LOS ANGELES -- California leaders are seeking ways to package huge general obligation bond proposals for the 1992 ballot to avoid a repeat of a 1990 election in which voters rejected nearly every bond measure.
At a recent joint hearing of two state bond committees, members debated the merits of placing fewer but larger bond measures on the ballot, eliminating rail bond proposals, and using advertising. Legislators also discussed selling large amounts of bonds as a catalyst for economic recovery.
State officials are concerned that last year's November election not be re-encted. Voters rejected an unprecedented 12 out of 14 general obligation bond measures, approving only $800 million of a proposed $5.7 billion.
Next month, both legislators and the governor will choose from nearly $15 billion of bond issues proposed in legislation for the June and November 1992 ballots. Several of these measures are duplicative and rival bills.
Members of the state Senate Appropriations Subcommittee on Bonded Indebtedness and Methods of Financing and the Assembly Committee on Banking, Finance and Bonded Indebtedness met in San Diego last Friday to determine which bonds they may suggest to the governor.
It is too early to tell which bond measures Gov. Pete Wilson will back, George Valverdes, administrative secretary of the State Department of Finance testified at the joint hearing.
He said the finance department still supports the $5.9 billion in debt levels for the 1992 ballots that were proposed in the department's "1991 Capital Outlay and Infrastructure Report." The figure includes $1.6 billion of bonds for school construction in 1992.
The finance department's report proposed shifting the burden of bond sales to local districts after 1992. But this plan assumes schools will be able to pass local bond measures with a majority vote approval instead of the current two thirds required. Legislation to allow that change did not pass this year.
"That's the weakest part of your plan," Assemblyman Steve Peace, D-San Diego and chairman of the Assembly bond committee, told Mr. Valverdes. The assemblyman said it was unrealistic to expect local school districts to provide the amount of funds necessary. He also critized the $1.6 billion figure as too low because it would mean only $800 million for schools in both 1992 and 1993. He said California schools have $5 billion in construction needs.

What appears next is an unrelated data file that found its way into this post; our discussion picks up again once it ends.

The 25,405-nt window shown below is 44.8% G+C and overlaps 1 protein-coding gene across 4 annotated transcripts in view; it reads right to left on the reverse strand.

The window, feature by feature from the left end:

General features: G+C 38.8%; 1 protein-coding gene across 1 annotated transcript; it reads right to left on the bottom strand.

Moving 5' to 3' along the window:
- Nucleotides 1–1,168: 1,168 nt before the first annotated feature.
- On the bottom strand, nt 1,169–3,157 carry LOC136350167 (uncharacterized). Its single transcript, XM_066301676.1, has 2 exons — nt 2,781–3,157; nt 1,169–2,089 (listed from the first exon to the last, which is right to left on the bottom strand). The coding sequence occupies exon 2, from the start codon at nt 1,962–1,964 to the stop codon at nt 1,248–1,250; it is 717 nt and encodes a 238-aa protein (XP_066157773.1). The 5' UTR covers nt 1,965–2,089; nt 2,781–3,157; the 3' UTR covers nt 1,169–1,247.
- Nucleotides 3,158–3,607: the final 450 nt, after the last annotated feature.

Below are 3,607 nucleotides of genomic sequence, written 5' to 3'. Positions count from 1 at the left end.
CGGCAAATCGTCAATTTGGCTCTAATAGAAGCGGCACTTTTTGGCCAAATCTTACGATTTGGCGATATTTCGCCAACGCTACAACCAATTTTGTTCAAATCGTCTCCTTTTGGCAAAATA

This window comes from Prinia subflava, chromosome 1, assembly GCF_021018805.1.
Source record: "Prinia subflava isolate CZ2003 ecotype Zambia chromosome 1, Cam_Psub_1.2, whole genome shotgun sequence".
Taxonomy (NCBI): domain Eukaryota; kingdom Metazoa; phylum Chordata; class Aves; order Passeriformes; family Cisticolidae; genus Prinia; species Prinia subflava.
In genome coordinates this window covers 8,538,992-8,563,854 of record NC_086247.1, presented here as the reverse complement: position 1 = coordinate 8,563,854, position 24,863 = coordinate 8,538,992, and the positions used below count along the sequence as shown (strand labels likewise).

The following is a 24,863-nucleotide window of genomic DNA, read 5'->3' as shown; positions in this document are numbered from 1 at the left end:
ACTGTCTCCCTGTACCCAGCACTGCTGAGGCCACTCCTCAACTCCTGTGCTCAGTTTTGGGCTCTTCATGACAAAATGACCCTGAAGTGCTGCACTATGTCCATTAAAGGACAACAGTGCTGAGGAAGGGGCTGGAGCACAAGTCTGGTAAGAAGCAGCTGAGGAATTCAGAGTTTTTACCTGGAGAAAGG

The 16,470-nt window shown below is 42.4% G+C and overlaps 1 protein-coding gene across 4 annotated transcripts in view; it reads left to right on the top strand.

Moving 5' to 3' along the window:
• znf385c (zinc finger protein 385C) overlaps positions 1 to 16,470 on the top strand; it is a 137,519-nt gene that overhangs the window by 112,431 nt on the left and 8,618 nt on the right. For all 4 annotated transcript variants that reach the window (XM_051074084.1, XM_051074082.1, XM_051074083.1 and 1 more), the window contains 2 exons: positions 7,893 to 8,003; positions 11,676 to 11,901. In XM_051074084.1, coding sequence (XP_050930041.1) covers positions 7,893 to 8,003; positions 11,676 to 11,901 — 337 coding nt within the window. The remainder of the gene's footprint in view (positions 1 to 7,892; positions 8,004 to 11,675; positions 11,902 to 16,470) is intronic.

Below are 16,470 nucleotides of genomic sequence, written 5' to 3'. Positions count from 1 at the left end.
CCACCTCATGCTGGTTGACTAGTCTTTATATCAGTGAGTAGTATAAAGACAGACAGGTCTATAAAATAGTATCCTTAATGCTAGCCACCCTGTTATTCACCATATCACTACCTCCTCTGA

According to Assemblyman Peace, "800 million is spitting in the wind.
It doesn't do a thing to solve the problem," he said. "I get a sense that no one in finance has ever sat down and tracked the benefits from these bond measures. What is the rationale for these numbers from a business or planning perspective?"
The assemblyman suggested that the state accelerate debt issuance for new schools and other construction as a way to stimulate the California economy, and he asked Mr. Valverdes if the finance department could conduct a study on this. He pointed out that several school construction projects were ready to go but did not have the funding available.
"Now is the time to reduce the 1995-1996 budget deficits by borrowing when costs are low," said Assemblyman Peace.
Committee members expressed support for the creation of one large school bond measure to address funding needs for kindergarten through community college levels. Members' support stems from their belief that voters would be more likely to pass one bond measure rather than several.
ARthur Lupia, a professor at the University of California at San Diego, boosted support for this plan when he said his research showed the dollar amount of proposed bond measures did not affect approval percentages.
Mr. Lupia said voters are more likely to approve a measure when they have a clear message as to why a bond measure is needed, and suggested advertising. One assemblyman said legislators could use marketing slogans, such as "pass a bond, get a job."
The professor also warned that the state of the economy two to three months before the election is an important factor in bond approval.
Committee members discussed shelving plans for rail bonds until 1994 because stalled projects have delayed the sale of $3 billion of rail bonds approved by voters in 1990. State leaders previously had agreed to place $1 billion of rail bonds each on the 1992 and 1994 ballots.
Assemblyman Peace said this creates "public skepticism" over rail bonds.
The two committees met on the day Standard & Poor's Corp. downgraded the state's general obligation bonds to double-A from triple-A.
State Treasurer Kathleen Brown said the rating downgrade "should not affect the legislature's actions as it approves bonds for the ballot."
The total amount of bonds placed before California voters has jumped each year, from $1.56 billion in 1982 to $10.92 billion of bonds in 1990. Of the $10.92 billion in 1990, $6.4 billion were GO bond measures put on ballots by the legislature and $4 billion by voter initiatives.